NEW YORK - Recent crackdowns targeting the sex-for-hire industry have reduced the of commercial on the internet and helped fight online trafficking. But activists and police say the efforts may have had unintended consequences - landing women and girls back on the streets, where dangers also lurk.
The impact was almost immediate after the seizure of Back. The of sex online plummeted by 75 percent, an indication that the law was thwarting human traffickers no longer protected by the anonymity of the internet.
But sex workers and their advocates say another casualty was the income of escorts who advertised online, along with the ability to vet clients better than on the street. Statistics establishing a pattern are hard to come by, but police in some of the nation's biggest cities told The Associated Press they are also seeing a shift, if sometimes only in the age of the sex workers they're encountering.
Jimmy Sides, of the San Antonio police. Phoenix police said they experienced a surge in street-prostitution arrests in but did not provide figures.
In Houston, levels have remained constant, but more to year-olds have been working outdoors since May, said James Dale, a police captain. Police in Sacramento, California, noted three street-prostitution arrests between March 21,and mid-August of that year.
During the same period inthey recorded Police in many big cities, including New York, Los Angeles, Chicago and Seattle, did not grant requests for interviews or data. In March, there were aboutadult services posted per day worldwide, according to researchers at Uncharted Software, which has monitored such since After the trafficking act passed Congress, that dropped to around 76.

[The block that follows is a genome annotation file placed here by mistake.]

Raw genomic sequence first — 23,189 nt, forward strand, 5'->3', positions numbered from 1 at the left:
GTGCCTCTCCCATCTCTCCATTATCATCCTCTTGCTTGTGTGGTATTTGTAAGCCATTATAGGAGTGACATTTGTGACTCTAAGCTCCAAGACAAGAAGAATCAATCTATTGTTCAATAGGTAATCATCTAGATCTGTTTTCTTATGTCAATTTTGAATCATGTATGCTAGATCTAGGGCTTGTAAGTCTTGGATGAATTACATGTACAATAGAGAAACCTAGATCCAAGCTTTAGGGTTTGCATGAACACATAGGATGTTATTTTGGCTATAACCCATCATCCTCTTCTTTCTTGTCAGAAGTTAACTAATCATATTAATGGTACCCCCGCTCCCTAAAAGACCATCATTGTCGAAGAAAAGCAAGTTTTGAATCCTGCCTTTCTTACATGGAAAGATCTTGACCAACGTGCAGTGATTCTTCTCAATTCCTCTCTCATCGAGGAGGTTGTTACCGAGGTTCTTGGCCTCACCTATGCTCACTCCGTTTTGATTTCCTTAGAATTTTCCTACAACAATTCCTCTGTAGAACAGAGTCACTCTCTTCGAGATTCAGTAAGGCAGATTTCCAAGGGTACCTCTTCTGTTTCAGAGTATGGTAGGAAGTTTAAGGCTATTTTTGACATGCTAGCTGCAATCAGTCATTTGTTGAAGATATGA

The change was not permanent; by July, the s had rebounded to more than 50, per day, researchers said. Still, a fragmented market with no single replacement for Back will likely continue to reduce trafficking, according to counter-trafficking consultant Rob Spectre.
But on the internet, sex workers say, they were able to screen a client and check lists for "bad dates. Kara Alexander, who lives in Florida, advertised her services on Back, Craigslist and other sites before April. When media companies closed down sections hosting adult servicesshe said, she started working on the streets.
In May, she said, a client raped her and poured alcohol in her body in an attempt to destroy evidence.
Alexander, 29, said she had faced violence while working online, but never on this scale. A sex worker who goes by Quinn and didn't want her real name used because she feared arrest and other repercussions said that in the age of the trafficking act, she hasn't been able to rack up enough jobs. Near the end of April, she started selling herself outdoors in Boston for the first time since she was a teenager, she said.
Laura LeMoon, a sex worker and trafficking survivor who co-founded the Safe Night Access Project in Seattle to help protect street sex workers, said she has seen far more women on Seattle's strolls. Solicitors have gotten younger, too, she said.
She used to primarily serve middle-aged sex workers, she said, but now they often appear 25 or younger. Along with the rise in street prostitution has come a resurgence in pimping, which had faded in the internet age, according to sex workers and advocates. Alexander said a friend of hers was attacked by pimps who were incensed she was working without them, and Quinn said pimps have become much more aggressive now that they see a market.
Still, even activists who acknowledge a trend of more street prostitution think the trafficking act is better than unchecked online exploitation. Yvonne Ambrose's year-old daughter Desiree Robinson was trafficked in Chicago on Back and was killed by a buyer on Christmas Eve Ambrose ed Trump at the White House when he ed the legislation.
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. Side effect of trafficking law: More street prostitution? Yvonne Ambrose's year-old daughter, Desiree, was trafficked in Chicago on Back.
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